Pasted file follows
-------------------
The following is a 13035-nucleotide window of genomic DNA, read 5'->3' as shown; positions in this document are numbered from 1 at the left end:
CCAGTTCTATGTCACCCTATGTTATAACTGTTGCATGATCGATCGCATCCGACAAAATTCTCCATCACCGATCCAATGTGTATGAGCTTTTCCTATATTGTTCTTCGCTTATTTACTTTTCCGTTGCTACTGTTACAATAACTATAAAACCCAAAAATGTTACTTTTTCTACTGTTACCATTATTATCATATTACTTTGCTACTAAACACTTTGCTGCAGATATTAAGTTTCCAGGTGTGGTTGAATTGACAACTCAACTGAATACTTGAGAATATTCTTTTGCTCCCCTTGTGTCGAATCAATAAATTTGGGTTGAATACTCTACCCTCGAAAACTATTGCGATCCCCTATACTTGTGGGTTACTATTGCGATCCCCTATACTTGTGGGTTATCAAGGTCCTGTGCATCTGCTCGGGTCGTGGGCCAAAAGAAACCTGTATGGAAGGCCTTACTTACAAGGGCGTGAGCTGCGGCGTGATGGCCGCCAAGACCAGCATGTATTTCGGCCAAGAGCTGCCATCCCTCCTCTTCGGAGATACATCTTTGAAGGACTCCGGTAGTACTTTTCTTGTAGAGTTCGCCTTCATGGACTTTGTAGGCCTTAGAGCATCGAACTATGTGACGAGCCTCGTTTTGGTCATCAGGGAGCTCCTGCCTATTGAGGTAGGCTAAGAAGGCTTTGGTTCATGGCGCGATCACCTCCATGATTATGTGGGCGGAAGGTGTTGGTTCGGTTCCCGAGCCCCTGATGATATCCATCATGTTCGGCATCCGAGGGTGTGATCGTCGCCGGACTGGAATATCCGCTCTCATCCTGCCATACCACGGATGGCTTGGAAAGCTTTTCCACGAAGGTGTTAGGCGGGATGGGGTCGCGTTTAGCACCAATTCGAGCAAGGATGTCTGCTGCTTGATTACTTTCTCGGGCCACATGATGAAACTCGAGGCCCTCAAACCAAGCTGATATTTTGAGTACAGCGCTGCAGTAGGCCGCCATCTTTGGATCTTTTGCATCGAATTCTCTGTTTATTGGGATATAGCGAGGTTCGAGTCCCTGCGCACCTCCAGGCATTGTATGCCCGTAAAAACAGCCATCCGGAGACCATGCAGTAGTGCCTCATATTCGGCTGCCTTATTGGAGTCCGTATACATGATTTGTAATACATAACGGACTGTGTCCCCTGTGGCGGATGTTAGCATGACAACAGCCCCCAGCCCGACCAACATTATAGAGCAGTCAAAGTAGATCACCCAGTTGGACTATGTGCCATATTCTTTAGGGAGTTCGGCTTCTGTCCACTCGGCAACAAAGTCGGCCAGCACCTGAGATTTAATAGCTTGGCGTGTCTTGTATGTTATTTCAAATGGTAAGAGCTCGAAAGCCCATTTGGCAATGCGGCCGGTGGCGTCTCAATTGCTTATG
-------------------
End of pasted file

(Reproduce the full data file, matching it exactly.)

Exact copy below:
The following is a 13035-nucleotide window of genomic DNA, read 5'->3' as shown; positions in this document are numbered from 1 at the left end:
CCAGTTCTATGTCACCCTATGTTATAACTGTTGCATGATCGATCGCATCCGACAAAATTCTCCATCACCGATCCAATGTGTATGAGCTTTTCCTATATTGTTCTTCGCTTATTTACTTTTCCGTTGCTACTGTTACAATAACTATAAAACCCAAAAATGTTACTTTTTCTACTGTTACCATTATTATCATATTACTTTGCTACTAAACACTTTGCTGCAGATATTAAGTTTCCAGGTGTGGTTGAATTGACAACTCAACTGAATACTTGAGAATATTCTTTTGCTCCCCTTGTGTCGAATCAATAAATTTGGGTTGAATACTCTACCCTCGAAAACTATTGCGATCCCCTATACTTGTGGGTTACTATTGCGATCCCCTATACTTGTGGGTTATCAAGGTCCTGTGCATCTGCTCGGGTCGTGGGCCAAAAGAAACCTGTATGGAAGGCCTTACTTACAAGGGCGTGAGCTGCGGCGTGATGGCCGCCAAGACCAGCATGTATTTCGGCCAAGAGCTGCCATCCCTCCTCTTCGGAGATACATCTTTGAAGGACTCCGGTAGTACTTTTCTTGTAGAGTTCGCCTTCATGGACTTTGTAGGCCTTAGAGCATCGAACTATGTGACGAGCCTCGTTTTGGTCATCAGGGAGCTCCTGCCTATTGAGGTAGGCTAAGAAGGCTTTGGTTCATGGCGCGATCACCTCCATGATTATGTGGGCGGAAGGTGTTGGTTCGGTTCCCGAGCCCCTGATGATATCCATCATGTTCGGCATCCGAGGGTGTGATCGTCGCCGGACTGGAATATCCGCTCTCATCCTGCCATACCACGGATGGCTTGGAAAGCTTTTCCACGAAGGTGTTAGGCGGGATGGGGTCGCGTTTAGCACCAATTCGAGCAAGGATGTCTGCTGCTTGATTACTTTCTCGGGCCACATGATGAAACTCGAGGCCCTCAAACCAAGCTGATATTTTGAGTACAGCGCTGCAGTAGGCCGCCATCTTTGGATCTTTTGCATCGAATTCTCTGTTTATTGGGATATAGCGAGGTTCGAGTCCCTGCGCACCTCCAGGCATTGTATGCCCGTAAAAACAGCCATCCGGAGACCATGCAGTAGTGCCTCATATTCGGCTGCCTTATTGGAGTCCGTATACATGATTTGTAATACATAACGGACTGTGTCCCCTGTGGCGGATGTTAGCATGACAACAGCCCCCAGCCCGACCAACATTATAGAGCAGTCAAAGTAGATCACCCAGTTGGACTATGTGCCATATTCTTTAGGGAGTTCGGCTTCTGTCCACTCGGCAACAAAGTCGGCCAGCACCTGAGATTTAATAGCTTGGCGTGTCTTGTATGTTATTTCAAATGGTAAGAGCTCGAAAGCCCATTTGGCAATGCGGCCGGTGGCGTCTCAATTGCTTATG